Our first visit was to Lenovo. We met with the VP of Global Manufacturing for Lenovo. Fixing the supply chain is the number one priority for Lenovo. He discussed many aspects of their global and Chinese operations as well as his thoughts on the ex-pat lifestyle. We then toured the worldwide manufacturing plant for ThinkPad which produces 35,000 units per day, all hand assembled. Interestingly, there is absolutely no government control of Lenovo, never has been.
We were then hosted for a delicious lunch where we also met with the head of Gradiente for China, a Brazilian manufacturing firm.
After lunch, we visited a Joint Venture between IBM and China Great Wall Computer Corporation. Great Wall manufactures huge servers for IBM. Joint ventures are an entry point for multi-nationals into China. They are typically required for many industries and it becomes a way for companies to develop relationships and a foothold in China. We were able to hear from the head of operations and also tour the manufacturing facility. Servers of this type generally begin at $250,000 US dollars. Part of the presentation was a continued discussion about the Chinese talent pool. In almost every company we have visited, the talent pool is young, educated and very passionate – what company would not want that “problem”?
I ended the night with a stop to visit Francis and Cindy, owners of New Hung Cheng Company, custom tailors in Hong Kong, for my fitting. I have a blue suit, a tux and five shirts coming back with me. Custom work is amazing and I look forward to the final fitting on Saturday.
On Friday morning, we began the day with a trip to China Construction and Bank of America. Thanks to the fact that our dean, Steve Jones, sits on Bank of America’s Board of Directors, we were addressed by Sam Tsien, President and Chief Executive Officer for China Construction Bank and Fred Chin, Managing Director at Bank of America and also Company Manager for Hong Kong. Bank of America bought about a 9% share in China Construction, one of China’s four large government-owned bank’s. This is a strategy Bank of America is pursuing, different from Citi which bought a larger position in a smaller, regional bank. It will be interesting to see which strategy works out in the end, something we may not know for several years. The photo here was talent from the meeting room at the top floor where our meeting was hosted.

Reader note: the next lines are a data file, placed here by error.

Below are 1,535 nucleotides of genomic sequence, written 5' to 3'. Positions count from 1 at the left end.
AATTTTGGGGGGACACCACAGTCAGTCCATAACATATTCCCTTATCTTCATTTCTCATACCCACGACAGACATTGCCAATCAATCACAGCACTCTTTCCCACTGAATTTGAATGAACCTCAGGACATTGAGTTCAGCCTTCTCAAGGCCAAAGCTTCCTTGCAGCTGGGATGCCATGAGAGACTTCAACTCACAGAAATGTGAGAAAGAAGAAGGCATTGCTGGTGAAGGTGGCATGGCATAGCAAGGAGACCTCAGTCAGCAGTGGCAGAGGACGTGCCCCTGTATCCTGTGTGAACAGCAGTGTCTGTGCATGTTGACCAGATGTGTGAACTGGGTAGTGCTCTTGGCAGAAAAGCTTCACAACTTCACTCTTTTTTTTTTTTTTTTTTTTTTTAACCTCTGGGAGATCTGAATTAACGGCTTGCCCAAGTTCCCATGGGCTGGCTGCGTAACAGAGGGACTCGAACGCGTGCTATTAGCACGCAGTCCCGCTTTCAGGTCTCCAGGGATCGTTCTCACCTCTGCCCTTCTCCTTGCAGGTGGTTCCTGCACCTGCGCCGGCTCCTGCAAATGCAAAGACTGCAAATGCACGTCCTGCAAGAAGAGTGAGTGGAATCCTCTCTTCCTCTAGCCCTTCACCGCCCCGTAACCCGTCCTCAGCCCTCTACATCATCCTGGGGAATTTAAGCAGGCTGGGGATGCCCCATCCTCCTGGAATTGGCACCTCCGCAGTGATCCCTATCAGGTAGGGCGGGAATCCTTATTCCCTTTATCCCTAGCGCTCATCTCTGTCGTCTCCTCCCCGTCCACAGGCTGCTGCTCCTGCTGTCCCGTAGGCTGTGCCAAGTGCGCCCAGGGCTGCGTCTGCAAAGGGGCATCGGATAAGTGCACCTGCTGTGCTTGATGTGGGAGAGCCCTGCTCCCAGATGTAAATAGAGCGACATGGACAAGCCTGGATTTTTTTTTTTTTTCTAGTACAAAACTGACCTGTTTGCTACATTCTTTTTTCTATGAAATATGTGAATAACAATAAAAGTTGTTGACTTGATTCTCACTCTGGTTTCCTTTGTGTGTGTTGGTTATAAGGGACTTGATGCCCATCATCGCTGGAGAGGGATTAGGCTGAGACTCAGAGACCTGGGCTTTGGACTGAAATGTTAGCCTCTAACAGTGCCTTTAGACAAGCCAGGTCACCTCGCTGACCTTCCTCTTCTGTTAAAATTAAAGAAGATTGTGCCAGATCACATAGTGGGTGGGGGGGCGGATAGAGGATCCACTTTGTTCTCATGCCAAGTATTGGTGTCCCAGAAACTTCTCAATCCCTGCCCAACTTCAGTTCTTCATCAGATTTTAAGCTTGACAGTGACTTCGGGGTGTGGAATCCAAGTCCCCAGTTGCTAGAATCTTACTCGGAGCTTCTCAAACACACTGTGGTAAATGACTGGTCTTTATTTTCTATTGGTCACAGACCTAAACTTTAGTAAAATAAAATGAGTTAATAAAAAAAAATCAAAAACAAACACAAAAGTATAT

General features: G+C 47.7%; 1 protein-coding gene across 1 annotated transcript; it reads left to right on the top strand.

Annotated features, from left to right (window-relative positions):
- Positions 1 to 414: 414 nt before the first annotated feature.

Finally, we ended the day at Dubai Ports International – and were simply amazed. DPI operates the Hong Kong port – the third largest in the world. At DPI, we drove our bus through the largest concrete facility in the world – larger than the Pentagon at 9 million square feet. It rises twenty floors from the port floor. Takes in 12,000 vehicles a day. Has 15 miles of highway intertwined within it and offers up 6 million square feet of storage space. We all agreed that DPI was a great way to end our trip in China.
Tonight, we head to an Irish pub to wrap up the course as we share our thoughts and perspectives on what we have seen and experienced. Tomorrow is a free day before we leave on Sunday.
Fortunately, in a truly global world, I’m off to a cocktail party hosted by Brian and Lizzy Moore, friends from North Carolina. And who knows what the night will entail.